Yesterday, Deputy A.G. Rod Rosenstein appointed former FBI director Robert Mueller as the special counsel, with full federal attorney powers, in the investigation of Russian interference in the electoral process of 2016.  At this point, Mueller has been given unlimited time and the ability to follow any related pathways regarding the scope and breadth of the Russian investigation.  But, as anyone familiar with recent history may remember, any special prosecutor may venture down paths not originally contemplated, as Bill Clinton could attest.

For Donald Trump, this deck of cards provides many possible outcomes.  Trump, not a seasoned politician, has created many unforced errors during his four months in office.  All his accomplishments have received scant coverage by the media (not willing to give him credit) as his tweets, hyperbole, and misstatements have overshadowed his agenda.  His private conversation with James Comey, which led to a purported memo partially leaked to the New York Times, was the kind of error that increased the pressure upon Rosenstein to appoint Mueller.

Many Democrats have urged the appointment of a special prosecutor.  For those convinced that Trump's election was illegitimate, the only outcome is for Mueller is to find criminality during the private Comey meeting in February, such as obstruction of justice.  They seek a bill of particulars coming before Congress to allow impeachment proceedings.  Some will still want an independent commission to investigate these issues as a way of keeping the negative news out front.

Leftists are convinced that Michael Flynn committed some serious violation when meeting with Russian officials.  They further believe that Trump interfered in the FBI investigation into this activity.  With yesterday's new report, they feel that Trump had reason to protect Flynn, since he told the transition team that he was being investigated for activity as a foreign agent prior to his appointment as national security adviser.  They complain that Trump took 18 days to fire Flynn despite warnings from acting A.G. Yates that Flynn was compromised.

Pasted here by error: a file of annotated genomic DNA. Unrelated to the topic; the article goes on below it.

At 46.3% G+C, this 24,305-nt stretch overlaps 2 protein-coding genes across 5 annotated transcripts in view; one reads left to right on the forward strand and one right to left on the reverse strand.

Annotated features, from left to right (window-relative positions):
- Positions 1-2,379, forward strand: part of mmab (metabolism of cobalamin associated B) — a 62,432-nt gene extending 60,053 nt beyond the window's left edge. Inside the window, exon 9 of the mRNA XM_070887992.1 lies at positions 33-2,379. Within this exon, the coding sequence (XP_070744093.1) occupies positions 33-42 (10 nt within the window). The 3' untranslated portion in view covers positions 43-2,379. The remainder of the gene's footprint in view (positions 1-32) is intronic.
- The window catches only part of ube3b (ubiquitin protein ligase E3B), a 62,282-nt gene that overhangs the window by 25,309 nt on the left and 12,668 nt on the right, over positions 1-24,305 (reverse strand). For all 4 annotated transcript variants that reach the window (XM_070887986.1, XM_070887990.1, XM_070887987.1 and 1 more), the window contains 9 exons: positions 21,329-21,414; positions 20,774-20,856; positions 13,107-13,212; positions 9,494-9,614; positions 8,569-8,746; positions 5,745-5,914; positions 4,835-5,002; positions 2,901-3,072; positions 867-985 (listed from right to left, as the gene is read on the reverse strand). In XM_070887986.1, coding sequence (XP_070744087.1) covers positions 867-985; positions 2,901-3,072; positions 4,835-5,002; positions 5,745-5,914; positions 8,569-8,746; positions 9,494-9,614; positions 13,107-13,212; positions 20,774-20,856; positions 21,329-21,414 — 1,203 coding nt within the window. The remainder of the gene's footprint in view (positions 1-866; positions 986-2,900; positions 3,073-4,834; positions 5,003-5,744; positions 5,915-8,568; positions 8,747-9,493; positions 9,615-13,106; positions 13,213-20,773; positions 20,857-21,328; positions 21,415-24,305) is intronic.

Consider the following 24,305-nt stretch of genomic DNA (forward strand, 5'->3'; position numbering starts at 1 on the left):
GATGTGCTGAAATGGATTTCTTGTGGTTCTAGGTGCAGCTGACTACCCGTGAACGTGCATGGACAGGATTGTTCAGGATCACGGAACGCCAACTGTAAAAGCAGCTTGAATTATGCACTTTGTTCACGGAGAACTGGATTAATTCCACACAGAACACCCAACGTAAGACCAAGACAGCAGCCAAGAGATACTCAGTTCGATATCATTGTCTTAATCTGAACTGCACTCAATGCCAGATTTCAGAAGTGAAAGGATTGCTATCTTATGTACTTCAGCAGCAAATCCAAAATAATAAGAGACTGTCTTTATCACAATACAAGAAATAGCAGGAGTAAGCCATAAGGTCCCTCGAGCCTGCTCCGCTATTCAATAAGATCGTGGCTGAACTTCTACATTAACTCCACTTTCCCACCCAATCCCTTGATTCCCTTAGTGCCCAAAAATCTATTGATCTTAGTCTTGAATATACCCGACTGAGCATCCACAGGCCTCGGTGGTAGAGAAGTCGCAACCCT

With the report that Trump gave intelligence information to the Russian officials while the latter were visiting the Oval Office, Trump opponents further feel he is unfit for the office.  With this activity and the above issues, it is not clear what laws were broken.

Mueller will likely conduct a thorough but quiet investigation.  This may help Trump get his agenda back on track.  But it now means legal risk for the entire White House staff and transition personnel.  Washington criminal lawyers will likely get new clients.  Trump may well decide to seek personal counsel as the White House lawyer represents the office.  He should certainly refrain from public and private discussion about these issues.  This will help him focus on his agenda.

Republican opponents of the president now see a way to deflect him from his agenda that includes draining the D.C. swamp.  The controversy now threatens to swallow Trump and his advisers.  The establishment is loath to see any systemic changes.  Senators such as McCain can't refrain from nicking Trump as payback for past insults.

Democrats may find that the special investigator examines the intelligence leaks as a criminal activity.  The unmasking of American citizens and subsequent leaking of that information may be a lane Mueller travels.  If he does, then the left will rue the day they sought a special prosecutor.  The Deep State's opposition may have to contend with a more rapid replacement of Obama appointees by those from Trump as a result.

The Trump administration is new and learning the ways of Washington.  Administration operatives have yet to learn how to control the narrative.  The disruptive forces behind Trump depend upon his skills to enact the changes they seek.  Trump ultimately makes most decisions.

On Friday, Trump leaves for his first foreign trip to the Middle East and Europe.  While he is away, his political enemies will be laying more bombs in his path.  This appointment may be one more diversion to limit his concentration.